• http://www.stager.org Gary Stager


    Thanks for this candid blog post. I think it may be your best.

    This is my least favorite time of the year. It’s when great teachers email to tell me, “That’s all I can stands, I can’t stands no more.”

    Student teaching is an incredibly powerful (for good or bad) learning experience. It doesn’t matter what the college of education does, or how well it does it, if the student teaching environment contradicts a student teacher’s beliefs or education.

    The colleges of education are far too quick to accept the vocational demands of cooperating districts who demand to know why student teachers have not been “trained” in Open Court Reading, Open Court Math, or the spelling book du jour.

    Seymour Papert used to speak a lot about the need to create colleges of education who prepare teachers for the future rather than the past or the aberrational historical accident of the past seven years.

    I remain concerned by how little colleges of education teach students about contracts, unions, school law and the fact that there are lots of different kinds of schools (and non-schools) to teach in. I gave a lecture at one of the nation’s most prestigious schools last year and met young ambitious ($200,000 in debt) college seniors about to join Teach for America and teach in Alabama. Despite their generosity of spirit and enthusiasm, these young people were concerned that they would be teaching from a Success-for-All script. I was the FIRST adult who told them to find another place to work.

    “Since American educators are likely to retire in the classroom where they begin their careers, you better find the right place to work,” I told them. Their talents could be put to better use if they did not violate their own code of right and wrong.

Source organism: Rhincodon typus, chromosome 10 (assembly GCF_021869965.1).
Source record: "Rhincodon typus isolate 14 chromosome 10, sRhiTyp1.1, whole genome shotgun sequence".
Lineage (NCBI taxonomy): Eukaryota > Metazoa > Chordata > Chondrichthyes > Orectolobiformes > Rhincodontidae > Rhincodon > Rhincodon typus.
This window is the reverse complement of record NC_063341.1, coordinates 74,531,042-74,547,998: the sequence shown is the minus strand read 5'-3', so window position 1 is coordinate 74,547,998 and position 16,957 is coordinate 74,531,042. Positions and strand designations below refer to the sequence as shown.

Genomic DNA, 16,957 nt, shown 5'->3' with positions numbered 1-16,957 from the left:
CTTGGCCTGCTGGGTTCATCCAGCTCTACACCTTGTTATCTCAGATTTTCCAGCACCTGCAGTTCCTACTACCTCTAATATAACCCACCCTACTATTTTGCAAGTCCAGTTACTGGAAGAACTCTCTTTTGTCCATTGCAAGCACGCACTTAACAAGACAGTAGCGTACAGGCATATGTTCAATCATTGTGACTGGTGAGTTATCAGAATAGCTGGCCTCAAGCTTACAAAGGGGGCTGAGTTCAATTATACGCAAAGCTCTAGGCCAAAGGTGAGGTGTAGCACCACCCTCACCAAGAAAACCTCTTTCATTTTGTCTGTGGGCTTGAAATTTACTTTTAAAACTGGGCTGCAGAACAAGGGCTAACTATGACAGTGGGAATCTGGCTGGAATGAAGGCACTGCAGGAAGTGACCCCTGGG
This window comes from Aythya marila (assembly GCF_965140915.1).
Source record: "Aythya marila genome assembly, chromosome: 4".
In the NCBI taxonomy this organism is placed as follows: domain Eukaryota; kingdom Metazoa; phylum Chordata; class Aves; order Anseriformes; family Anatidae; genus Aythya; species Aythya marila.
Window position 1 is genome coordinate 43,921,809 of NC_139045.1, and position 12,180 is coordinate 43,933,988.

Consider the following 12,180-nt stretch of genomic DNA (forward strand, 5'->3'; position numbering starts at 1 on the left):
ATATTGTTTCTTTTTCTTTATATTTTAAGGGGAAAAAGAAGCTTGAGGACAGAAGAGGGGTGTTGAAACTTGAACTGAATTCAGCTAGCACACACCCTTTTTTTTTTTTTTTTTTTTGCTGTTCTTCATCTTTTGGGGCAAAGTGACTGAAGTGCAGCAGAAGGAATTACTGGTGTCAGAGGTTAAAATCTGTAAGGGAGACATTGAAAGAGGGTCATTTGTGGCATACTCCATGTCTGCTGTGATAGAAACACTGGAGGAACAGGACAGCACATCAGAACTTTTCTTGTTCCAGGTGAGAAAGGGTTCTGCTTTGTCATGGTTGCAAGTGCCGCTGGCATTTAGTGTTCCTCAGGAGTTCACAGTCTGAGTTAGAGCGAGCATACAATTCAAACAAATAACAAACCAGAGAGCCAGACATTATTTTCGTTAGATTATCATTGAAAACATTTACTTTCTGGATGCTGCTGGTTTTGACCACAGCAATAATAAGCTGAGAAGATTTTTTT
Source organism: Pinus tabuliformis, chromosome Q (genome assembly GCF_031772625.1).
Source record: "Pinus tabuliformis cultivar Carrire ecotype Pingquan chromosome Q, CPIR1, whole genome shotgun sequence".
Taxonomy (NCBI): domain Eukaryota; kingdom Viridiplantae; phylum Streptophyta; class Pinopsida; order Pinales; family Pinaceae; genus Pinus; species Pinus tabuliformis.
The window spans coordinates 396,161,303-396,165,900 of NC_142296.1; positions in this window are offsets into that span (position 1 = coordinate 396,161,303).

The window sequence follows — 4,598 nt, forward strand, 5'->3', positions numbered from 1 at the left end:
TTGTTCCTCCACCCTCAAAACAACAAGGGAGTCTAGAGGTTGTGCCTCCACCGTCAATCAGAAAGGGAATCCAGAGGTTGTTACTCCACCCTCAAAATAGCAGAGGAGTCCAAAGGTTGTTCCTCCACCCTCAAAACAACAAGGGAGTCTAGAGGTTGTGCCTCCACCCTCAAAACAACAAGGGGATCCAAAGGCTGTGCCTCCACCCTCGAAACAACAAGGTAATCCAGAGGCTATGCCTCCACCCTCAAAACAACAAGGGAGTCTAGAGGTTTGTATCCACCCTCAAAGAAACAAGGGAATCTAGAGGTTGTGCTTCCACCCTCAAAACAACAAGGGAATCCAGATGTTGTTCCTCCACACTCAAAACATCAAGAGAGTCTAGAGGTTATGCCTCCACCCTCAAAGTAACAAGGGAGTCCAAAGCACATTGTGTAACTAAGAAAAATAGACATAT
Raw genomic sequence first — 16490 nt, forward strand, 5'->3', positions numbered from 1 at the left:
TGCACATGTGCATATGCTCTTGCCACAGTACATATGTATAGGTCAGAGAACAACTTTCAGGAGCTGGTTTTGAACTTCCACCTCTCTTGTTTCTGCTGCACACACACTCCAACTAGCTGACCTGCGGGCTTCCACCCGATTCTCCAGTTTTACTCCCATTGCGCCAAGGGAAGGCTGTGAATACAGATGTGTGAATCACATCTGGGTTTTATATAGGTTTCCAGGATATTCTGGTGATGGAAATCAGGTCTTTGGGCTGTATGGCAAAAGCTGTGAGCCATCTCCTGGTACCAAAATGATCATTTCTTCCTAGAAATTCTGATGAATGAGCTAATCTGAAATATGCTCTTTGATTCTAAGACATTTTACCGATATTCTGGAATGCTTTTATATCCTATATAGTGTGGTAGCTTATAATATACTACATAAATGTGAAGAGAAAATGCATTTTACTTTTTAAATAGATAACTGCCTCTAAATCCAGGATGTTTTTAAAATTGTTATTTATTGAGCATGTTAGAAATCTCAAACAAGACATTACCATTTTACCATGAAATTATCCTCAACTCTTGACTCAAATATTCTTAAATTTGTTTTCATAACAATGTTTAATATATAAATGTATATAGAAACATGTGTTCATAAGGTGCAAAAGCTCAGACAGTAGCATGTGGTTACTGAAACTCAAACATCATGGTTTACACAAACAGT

Another important life lesson is that the entire world is not North Carolina (or insert your state). You’re in a great position to share that lesson with your kids.

    Your daughter’s experience also reinforces my belief that you should find the best college that fits your style and needs. College should be a time where you interact with smart people who blow your mind and inspire you to believe that anything is possible. It should not be thought of in vocational terms, especially since fewer than 25% of four-year college graduates work in the field in which they hold a degree.

    I don’t know your situation, but perhaps your daughter can have other educational experiences within an undergraduate program and perhaps via airplane and beach before deciding on her life’s calling.

    My 2 cents,


  • http://sarah-stewart.blogspot.com Sarah Stewart

    I really enjoyed your post – its interesting to hear about issues in another profession (I’m in health).

    What made me laugh was your definition of parent – SERVANT. I came up with my own saying the other day, when my 18 yr old son was trying to con me out of money

    “Now you’re 18, I’m not your mother!”. I don’t think its going to work.

  • http://alibraryisalibrary.blogspot.com/ VWB